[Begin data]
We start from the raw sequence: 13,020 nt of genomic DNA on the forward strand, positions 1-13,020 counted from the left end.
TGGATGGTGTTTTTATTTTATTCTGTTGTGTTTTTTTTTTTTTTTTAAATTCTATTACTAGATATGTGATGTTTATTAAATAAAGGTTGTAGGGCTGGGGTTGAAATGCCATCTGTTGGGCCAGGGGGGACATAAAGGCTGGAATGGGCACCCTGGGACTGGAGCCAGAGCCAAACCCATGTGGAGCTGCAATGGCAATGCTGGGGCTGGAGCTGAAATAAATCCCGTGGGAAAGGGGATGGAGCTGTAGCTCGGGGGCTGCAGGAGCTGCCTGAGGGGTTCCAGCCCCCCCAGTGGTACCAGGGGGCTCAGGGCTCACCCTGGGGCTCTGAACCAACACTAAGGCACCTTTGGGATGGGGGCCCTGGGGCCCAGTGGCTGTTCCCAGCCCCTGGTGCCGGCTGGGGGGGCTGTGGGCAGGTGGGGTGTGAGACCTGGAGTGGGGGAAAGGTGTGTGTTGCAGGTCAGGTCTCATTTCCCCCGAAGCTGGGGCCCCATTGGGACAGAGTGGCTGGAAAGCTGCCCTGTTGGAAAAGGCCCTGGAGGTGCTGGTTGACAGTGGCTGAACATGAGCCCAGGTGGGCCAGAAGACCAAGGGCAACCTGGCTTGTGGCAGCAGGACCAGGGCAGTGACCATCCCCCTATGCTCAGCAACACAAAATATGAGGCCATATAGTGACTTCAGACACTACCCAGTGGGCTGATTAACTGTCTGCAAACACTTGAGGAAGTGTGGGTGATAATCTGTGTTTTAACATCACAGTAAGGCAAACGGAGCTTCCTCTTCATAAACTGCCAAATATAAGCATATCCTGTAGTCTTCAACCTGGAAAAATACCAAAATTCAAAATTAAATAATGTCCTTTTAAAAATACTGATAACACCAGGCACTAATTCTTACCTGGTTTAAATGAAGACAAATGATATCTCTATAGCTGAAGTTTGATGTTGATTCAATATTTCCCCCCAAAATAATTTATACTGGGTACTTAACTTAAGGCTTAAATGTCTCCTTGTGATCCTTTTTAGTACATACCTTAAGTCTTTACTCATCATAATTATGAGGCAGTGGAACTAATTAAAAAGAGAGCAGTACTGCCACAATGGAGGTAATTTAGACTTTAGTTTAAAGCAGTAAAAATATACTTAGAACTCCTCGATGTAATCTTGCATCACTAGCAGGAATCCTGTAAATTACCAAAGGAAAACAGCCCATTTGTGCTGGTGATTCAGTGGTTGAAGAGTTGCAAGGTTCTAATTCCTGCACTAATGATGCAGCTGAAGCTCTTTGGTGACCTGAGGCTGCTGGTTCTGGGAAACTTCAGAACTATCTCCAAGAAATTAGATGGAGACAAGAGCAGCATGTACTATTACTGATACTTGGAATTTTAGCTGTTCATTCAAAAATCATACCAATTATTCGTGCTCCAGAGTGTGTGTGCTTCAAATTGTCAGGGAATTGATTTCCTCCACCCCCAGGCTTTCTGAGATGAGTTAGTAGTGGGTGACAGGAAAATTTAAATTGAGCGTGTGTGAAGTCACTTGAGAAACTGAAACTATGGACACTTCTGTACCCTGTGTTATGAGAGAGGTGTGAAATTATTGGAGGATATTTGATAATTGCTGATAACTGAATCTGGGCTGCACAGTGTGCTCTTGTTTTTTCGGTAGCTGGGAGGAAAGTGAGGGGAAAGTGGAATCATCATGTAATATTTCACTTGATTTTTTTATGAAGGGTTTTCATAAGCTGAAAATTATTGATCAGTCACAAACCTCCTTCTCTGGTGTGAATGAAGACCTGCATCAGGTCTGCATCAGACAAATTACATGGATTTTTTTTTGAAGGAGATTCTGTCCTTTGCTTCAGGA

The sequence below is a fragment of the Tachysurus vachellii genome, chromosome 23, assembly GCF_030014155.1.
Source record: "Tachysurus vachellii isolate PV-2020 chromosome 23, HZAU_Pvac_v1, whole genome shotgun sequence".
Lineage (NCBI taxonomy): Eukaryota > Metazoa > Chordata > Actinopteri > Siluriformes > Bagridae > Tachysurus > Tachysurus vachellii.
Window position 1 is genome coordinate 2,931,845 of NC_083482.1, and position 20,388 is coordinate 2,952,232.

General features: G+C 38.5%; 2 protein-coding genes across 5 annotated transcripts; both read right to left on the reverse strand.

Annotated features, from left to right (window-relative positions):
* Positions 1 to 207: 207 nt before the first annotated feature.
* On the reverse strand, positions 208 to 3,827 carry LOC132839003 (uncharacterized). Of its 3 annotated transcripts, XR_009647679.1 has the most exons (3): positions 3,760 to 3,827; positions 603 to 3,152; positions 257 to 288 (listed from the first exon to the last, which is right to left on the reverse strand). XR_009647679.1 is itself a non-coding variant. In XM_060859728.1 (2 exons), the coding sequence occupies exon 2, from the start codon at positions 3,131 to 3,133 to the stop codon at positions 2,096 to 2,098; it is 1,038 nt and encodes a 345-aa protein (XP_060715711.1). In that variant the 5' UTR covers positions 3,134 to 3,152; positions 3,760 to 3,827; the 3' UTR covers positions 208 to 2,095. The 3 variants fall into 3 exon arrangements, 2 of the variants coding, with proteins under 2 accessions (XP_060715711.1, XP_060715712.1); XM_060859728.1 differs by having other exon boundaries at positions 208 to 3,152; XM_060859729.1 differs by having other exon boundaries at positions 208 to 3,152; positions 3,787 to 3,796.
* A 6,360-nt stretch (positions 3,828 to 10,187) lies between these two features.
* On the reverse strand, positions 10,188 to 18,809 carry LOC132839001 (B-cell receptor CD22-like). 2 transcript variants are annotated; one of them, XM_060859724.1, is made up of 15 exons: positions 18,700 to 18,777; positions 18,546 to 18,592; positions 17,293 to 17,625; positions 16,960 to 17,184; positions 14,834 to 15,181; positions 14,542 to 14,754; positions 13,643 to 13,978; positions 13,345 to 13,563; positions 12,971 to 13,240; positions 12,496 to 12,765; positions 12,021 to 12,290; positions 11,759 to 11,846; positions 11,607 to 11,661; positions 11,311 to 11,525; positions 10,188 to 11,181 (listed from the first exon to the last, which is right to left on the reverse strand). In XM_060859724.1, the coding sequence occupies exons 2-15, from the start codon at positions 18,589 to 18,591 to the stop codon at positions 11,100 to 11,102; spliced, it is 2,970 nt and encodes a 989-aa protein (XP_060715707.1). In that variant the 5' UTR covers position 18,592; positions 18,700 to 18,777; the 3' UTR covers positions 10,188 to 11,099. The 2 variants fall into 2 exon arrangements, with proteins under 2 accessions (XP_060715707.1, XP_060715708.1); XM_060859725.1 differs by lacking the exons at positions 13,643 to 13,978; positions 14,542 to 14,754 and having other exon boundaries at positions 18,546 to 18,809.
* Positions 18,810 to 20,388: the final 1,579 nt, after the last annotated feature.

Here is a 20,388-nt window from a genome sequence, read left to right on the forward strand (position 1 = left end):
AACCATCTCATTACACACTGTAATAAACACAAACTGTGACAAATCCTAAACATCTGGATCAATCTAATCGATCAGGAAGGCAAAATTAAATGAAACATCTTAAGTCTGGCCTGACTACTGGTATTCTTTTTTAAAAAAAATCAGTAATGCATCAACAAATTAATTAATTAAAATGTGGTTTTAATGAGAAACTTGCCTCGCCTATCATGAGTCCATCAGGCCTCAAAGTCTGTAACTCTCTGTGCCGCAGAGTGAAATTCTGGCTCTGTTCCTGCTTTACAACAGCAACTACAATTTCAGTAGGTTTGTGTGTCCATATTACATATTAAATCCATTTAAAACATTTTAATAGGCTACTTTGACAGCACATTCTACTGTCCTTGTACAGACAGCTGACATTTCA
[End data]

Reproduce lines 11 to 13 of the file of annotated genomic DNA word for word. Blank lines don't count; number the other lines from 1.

* A 6,360-nt stretch (positions 3,828 to 10,187) lies between these two features.
* On the reverse strand, positions 10,188 to 18,809 carry LOC132839001 (B-cell receptor CD22-like). 2 transcript variants are annotated; one of them, XM_060859724.1, is made up of 15 exons: positions 18,700 to 18,777; positions 18,546 to 18,592; positions 17,293 to 17,625; positions 16,960 to 17,184; positions 14,834 to 15,181; positions 14,542 to 14,754; positions 13,643 to 13,978; positions 13,345 to 13,563; positions 12,971 to 13,240; positions 12,496 to 12,765; positions 12,021 to 12,290; positions 11,759 to 11,846; positions 11,607 to 11,661; positions 11,311 to 11,525; positions 10,188 to 11,181 (listed from the first exon to the last, which is right to left on the reverse strand). In XM_060859724.1, the coding sequence occupies exons 2-15, from the start codon at positions 18,589 to 18,591 to the stop codon at positions 11,100 to 11,102; spliced, it is 2,970 nt and encodes a 989-aa protein (XP_060715707.1). In that variant the 5' UTR covers position 18,592; positions 18,700 to 18,777; the 3' UTR covers positions 10,188 to 11,099. The 2 variants fall into 2 exon arrangements, with proteins under 2 accessions (XP_060715707.1, XP_060715708.1); XM_060859725.1 differs by lacking the exons at positions 13,643 to 13,978; positions 14,542 to 14,754 and having other exon boundaries at positions 18,546 to 18,809.
* Positions 18,810 to 20,388: the final 1,579 nt, after the last annotated feature.